When you get up in the morning, you must have a song - Ray Charles

Monday, September 21, 2009

Gateway 2

You know sometimes dinner music does not have to be boring. This is a great record for a candlelit dinner - well at least I hope so because I intend to try it out this weekend.

It took me years to find the value in most ECM recordings.
I really like this recording despite my cringing attitude to jazz guitar.

Whatta ya think? I'm thinking curried corn and tomato soup, fresh spinach salad a light flaky white fish, some grilled asparagus and baby corn, and a small side of portabello cous-cous with oyster sauce. Candles and flowers. If that won't get me a little attention nothing will.

But back to the lp - once again taken from the vinyl copy...

John Abercrombie, Dave Holland, Jack DeJohnette
Gateway 2

1. Opening
2. Reminiscence
3. Sing Song
4. Nexus
5. Blue


Dave Holland - bass
John Abercrombie - electric and acoustic guitars
Jack DeJohnette - drums, piano

recorded 07/77...Oslo, Norway

ECM-1-1105

3 comments:

upkerry14 said...

thanks! FLAC mp3???

hookfinger said...

All recordings are simply mp3. Nothing fancy and only intended to send you to the proper source.

tommythomaso said...

Hi, Hook, I've got a friend in Salt Lake City, J. D. Moffat, their premiere guitarist - at least 10 years ago - who feels essentially as you do, but his aversion is limited to guitarists after Barney, Herb and Jimmy Raney. Mention Abercrombie and his face fills with blood. I tried to explain to him that growth in the arts ends up being okay - just like it works in science and other endeavors. The movement from Gregorian chants to Bach, Hayden, Mozart, Beethoven, Mendelssohn, Stravinsky, Prokofiev and so on. I mean we love Bach; he was like the Charlie Parker of classical music. But the Bird led to Coltrane, Miles, Horace and Blakey, and to that garage band in Poland. There are misses, sure, but things get better. Kids go to school now to learn how to play jazz, how to improvise, how to create. On the other hand, in the early 50s I had four vinyls by Kessel (Moffat’s favorite); I was so sick of them, but when I heard Kenny Burrell on “All Night Long”, I was confident there was a place for the guitar in jazz. By the way, your feelings about Wynton are side by side with mine. Hard to figure really, it’s all in your ears and even tho everyone loves this guy, there’s something missing.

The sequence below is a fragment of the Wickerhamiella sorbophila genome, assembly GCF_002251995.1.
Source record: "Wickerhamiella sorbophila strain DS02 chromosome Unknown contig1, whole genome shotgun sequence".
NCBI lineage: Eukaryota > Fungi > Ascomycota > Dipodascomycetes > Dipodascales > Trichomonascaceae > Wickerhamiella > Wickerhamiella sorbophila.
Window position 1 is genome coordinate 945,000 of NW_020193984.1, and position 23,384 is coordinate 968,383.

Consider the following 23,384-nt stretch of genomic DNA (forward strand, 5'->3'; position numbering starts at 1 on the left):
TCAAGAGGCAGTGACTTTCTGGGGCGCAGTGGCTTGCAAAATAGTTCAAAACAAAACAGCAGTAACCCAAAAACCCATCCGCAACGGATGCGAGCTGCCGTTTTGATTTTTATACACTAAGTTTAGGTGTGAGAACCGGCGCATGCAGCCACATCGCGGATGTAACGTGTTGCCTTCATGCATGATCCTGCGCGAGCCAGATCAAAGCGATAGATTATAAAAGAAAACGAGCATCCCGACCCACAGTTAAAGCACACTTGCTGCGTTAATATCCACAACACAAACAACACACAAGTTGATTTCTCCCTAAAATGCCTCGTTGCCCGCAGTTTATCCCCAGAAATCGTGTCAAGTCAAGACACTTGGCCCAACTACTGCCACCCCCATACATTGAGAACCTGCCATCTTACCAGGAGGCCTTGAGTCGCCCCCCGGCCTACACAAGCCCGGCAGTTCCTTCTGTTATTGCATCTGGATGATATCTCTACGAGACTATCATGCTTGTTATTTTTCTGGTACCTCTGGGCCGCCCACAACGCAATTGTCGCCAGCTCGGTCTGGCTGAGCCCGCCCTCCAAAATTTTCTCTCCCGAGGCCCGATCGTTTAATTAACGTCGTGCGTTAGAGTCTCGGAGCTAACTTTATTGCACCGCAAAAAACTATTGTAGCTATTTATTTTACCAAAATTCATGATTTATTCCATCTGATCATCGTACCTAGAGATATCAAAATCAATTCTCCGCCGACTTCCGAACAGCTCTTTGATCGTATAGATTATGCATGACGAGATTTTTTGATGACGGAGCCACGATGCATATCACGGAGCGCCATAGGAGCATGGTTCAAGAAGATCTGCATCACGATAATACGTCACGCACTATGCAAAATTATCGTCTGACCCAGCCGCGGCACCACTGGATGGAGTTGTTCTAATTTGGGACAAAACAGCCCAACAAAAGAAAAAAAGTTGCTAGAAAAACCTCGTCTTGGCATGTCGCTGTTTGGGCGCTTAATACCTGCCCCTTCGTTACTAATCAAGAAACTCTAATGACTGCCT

Abercrombie in the 80s - you know the dark ages in jazz beginning in the mid 70s and ending (hopefully forever) in the 90s - was three things that might surprise you. He played electric mandolin as well as guitar, his music was accessible for the most part, and he recorded for a great guy in Munich, Manfred Eicher, head of ECM.

I can appreciate your feelings about ECM. If I saw something recorded on ECM (Carla Bley, Steve Swallow, Mike Mantler, etc.) I never knew how it would turn out. It could be the best on the market . . . or the worst. Yet going back to something I rejected 15 years ago often turns out to be worthwhile.

Since doing a jazz show in Moab, Utah, for the last 15 years, where ECM sends me their new releases, I've had a chance to appreciate some of the more esoteric stuff, coming primarily from Europe, getting acquainted with the European sound - their approach to our music: jazz. In the late 40s and early 50s I listened to Bengt Hallberg, Lars Gullin, Stan Hasselgard from over there. Not bad, but derivative, copy-cats trying to sound like American artists.

Over the years, however, they developed, quite unconsciously I believe, their own sound. The beauty of it comes from the suffering they've endured in the 20th century, especially Eastern Europe. Stanko ends up in a small city in Poland needing a trio to meet his obligation to play in one of their jazz clubs. He finds Wasilewski, Kurkiewitz and Miskiewitz - artists no one had ever heard of - and now they are world-class performers with three trio recordings (two with ECM: "Trio" and "January") as well as three with Stanko and two with Manu Katche (all ECM). Katche left Miskiewitz home for reasons we can certainly understand. Sweden’s Bobo Stenson is a fantastic pianist, old enuf to be on Social Security, and he’s still performing, sounding better than ever. His cohort, Anders Jorman, ranks with the best of bassists. Enrico Rava, Stefano Bollani, Stefano Di Battista, Stefano Battaglia from Italy; Garbarek, Trygve Seim, Arve Henriksen, Mats Eilertsen: all I believe from Norway.

Somebody stop me; get me a doctor. Until they come for me I need to thank you for your generosity. If you want to talk send me an email to KZMU.org. I might be able to add to your blog.